The need for a community-owned process to gather views and priorities and to manage grant applications and distribution of funds was seen as a primary response. This need was reinforced by a very distressing and difficult meeting held by local government and attended by approximately 500 people from Strathewen and surrounding areas in the days after the fires (Petrie 2009). Some interviewees felt that the grief, acrimony and outrage engendered by this meeting and the ensuing ‘release of pent-up anger’ was key in reinforcing the need for a bottom-up approach, not only within the community but also with local government and recovery agencies as well. One respondent described ‘the need to stand up in order to re-establish a sense of community’ as ‘a defining moment’.
In the second week after the fires, a small number of locals held a ‘cautious’ meeting to discuss how the community might manage its recovery. One of the questions posed was ‘who are we to be having this conversation?’ Attendees queried their own legitimacy to make any sort of decisions on behalf of the community and sought to identify existing community leaders who should be involved. This initial group of people could have been considered broadly representative and was imbued with a range of skills and experience that has been universally acknowledged by every respondent to this project. However, they recognised the vital importance of connecting with, and seeking the endorsement of, the groups and networks that existed in Strathewen as well as that of the community itself.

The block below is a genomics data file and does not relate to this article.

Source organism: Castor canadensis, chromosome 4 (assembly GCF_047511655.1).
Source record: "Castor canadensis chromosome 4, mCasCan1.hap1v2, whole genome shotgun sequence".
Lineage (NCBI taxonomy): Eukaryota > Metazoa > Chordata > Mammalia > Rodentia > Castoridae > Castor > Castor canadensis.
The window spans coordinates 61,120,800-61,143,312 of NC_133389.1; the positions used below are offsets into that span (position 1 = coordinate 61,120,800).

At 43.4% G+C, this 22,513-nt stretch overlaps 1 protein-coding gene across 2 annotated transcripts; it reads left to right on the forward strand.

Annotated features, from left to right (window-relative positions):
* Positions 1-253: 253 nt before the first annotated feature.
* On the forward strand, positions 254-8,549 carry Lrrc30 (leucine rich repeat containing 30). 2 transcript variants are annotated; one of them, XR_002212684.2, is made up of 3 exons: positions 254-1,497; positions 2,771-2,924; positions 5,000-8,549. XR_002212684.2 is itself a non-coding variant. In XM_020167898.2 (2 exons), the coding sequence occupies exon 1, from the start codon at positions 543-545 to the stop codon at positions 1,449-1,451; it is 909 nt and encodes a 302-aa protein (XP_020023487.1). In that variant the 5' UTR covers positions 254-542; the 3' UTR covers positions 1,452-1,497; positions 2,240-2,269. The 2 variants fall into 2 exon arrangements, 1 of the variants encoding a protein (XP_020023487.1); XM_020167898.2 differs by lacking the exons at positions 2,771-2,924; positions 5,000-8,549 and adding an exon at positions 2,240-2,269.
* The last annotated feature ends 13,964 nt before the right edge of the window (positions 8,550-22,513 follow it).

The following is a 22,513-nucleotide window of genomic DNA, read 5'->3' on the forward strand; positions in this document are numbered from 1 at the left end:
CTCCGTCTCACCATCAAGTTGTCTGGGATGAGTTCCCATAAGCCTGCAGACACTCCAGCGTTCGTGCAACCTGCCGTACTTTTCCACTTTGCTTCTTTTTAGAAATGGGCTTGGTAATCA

A public meeting on 22 March saw strong support for the development and incorporation of the SCRA. Responding to a call for volunteers to develop a constitution, 30 people formed the group that met for six weeks to design the statement of purpose and rules of the new association. Integrating thirty people’s input would seem, on face value, to be a challenge but a number of respondents credit this process as a key element of success, delivering a document ‘that we all agreed to and endorsed’. Having a large, diverse group working on the constitution ensured that it reflected the community’s issues and priorities from before and after the fires and ensured a strong sense of community ownership of the resultant association.
Another central aspect of incorporation was how eligibility for membership of the Association would be determined and geographical boundaries established. In the end, a profound but simple decision was reached; there would be ‘no line around Strathewen – if you wanted to be a part of the association you could and, in fact, you had a right’. While other affected communities struggled to determine criteria for ‘membership’ of their respective recoveries, Strathewen residents decided that theirs should encompass ‘whoever feels affected and gets some comfort’; that ‘the connection is with “understanding” rather than with “geography”’. The SCRA was formally endorsed at a public meeting in June 2009 with a membership of 189 people.